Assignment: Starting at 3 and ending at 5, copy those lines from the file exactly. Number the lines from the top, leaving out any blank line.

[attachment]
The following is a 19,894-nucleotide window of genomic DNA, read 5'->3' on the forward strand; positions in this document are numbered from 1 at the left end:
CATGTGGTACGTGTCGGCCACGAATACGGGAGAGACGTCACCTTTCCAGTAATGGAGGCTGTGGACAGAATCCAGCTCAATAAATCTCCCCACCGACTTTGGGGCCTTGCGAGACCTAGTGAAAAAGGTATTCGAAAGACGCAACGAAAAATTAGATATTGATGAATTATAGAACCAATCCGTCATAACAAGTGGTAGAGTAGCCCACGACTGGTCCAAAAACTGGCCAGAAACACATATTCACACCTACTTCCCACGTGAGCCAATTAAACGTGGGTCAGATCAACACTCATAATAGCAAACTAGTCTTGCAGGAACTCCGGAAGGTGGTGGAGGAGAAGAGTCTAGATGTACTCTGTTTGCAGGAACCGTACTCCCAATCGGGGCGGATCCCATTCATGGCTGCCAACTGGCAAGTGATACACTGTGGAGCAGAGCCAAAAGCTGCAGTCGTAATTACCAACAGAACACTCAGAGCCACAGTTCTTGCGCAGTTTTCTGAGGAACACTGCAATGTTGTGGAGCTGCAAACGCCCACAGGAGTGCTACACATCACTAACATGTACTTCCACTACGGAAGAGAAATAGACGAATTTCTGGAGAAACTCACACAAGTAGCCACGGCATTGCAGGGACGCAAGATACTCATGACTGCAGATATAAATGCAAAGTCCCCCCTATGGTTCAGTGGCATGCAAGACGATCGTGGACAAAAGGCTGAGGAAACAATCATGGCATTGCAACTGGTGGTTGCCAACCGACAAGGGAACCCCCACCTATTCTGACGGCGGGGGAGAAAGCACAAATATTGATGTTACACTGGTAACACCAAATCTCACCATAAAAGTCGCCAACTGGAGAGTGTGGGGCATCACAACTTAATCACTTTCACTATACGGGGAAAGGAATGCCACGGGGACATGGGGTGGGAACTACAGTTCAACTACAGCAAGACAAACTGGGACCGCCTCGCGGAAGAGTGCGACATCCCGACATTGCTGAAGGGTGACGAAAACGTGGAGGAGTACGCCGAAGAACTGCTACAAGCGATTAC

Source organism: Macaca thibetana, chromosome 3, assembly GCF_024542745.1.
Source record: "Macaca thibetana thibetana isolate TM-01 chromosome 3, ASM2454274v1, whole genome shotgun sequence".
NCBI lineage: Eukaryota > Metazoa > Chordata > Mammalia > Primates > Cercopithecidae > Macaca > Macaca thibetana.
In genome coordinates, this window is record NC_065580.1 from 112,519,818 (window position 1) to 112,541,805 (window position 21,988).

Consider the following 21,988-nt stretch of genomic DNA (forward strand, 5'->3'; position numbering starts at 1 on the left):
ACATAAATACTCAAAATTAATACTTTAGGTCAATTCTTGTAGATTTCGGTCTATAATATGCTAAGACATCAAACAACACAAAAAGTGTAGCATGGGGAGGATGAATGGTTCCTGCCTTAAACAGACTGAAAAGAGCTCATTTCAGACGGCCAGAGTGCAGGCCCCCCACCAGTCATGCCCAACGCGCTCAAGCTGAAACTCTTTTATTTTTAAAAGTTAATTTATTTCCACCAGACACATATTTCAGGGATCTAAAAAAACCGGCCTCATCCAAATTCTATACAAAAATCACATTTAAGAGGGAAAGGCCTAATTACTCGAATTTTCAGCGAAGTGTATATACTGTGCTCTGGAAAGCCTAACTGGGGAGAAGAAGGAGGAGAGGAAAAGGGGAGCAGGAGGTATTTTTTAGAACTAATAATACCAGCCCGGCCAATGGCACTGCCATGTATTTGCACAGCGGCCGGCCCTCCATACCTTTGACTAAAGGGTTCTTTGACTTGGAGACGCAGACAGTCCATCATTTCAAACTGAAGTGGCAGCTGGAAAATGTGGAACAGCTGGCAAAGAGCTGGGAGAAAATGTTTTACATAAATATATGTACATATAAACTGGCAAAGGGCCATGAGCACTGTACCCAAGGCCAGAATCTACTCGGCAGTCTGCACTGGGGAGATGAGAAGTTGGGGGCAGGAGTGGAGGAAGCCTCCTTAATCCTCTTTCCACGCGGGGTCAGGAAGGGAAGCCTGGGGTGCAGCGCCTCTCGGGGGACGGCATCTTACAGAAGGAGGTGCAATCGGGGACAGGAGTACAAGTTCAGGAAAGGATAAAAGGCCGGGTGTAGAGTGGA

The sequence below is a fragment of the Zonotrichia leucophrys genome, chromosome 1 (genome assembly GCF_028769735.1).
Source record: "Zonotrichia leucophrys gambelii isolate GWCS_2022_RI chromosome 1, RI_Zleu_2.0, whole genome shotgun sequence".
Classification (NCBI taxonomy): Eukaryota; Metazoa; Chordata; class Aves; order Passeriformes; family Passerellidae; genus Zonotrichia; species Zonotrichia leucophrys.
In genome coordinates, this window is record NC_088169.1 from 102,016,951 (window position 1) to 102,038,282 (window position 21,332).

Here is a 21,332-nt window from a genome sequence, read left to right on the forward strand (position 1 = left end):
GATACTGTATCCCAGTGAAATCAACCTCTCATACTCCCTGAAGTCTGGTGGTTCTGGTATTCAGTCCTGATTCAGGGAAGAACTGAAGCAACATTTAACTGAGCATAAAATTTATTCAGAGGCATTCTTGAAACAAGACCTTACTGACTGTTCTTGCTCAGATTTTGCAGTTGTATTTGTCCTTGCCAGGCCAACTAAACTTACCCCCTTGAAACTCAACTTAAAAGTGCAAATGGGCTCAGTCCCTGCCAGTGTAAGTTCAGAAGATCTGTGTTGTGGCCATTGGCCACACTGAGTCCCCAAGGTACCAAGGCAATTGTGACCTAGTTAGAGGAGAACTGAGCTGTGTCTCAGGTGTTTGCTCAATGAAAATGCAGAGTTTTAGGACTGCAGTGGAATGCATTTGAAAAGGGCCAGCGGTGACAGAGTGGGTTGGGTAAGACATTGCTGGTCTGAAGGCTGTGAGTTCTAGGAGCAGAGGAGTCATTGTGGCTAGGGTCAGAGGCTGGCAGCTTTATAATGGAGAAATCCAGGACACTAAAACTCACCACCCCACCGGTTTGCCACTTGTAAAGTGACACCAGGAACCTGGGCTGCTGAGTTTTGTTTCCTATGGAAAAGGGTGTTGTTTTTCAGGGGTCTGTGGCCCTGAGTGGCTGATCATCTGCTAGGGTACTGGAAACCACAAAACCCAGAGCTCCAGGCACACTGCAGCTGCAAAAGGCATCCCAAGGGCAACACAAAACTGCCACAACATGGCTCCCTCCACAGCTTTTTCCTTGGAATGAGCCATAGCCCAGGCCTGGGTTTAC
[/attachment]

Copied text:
Source organism: Macaca thibetana, chromosome 3, assembly GCF_024542745.1.
Source record: "Macaca thibetana thibetana isolate TM-01 chromosome 3, ASM2454274v1, whole genome shotgun sequence".
NCBI lineage: Eukaryota > Metazoa > Chordata > Mammalia > Primates > Cercopithecidae > Macaca > Macaca thibetana.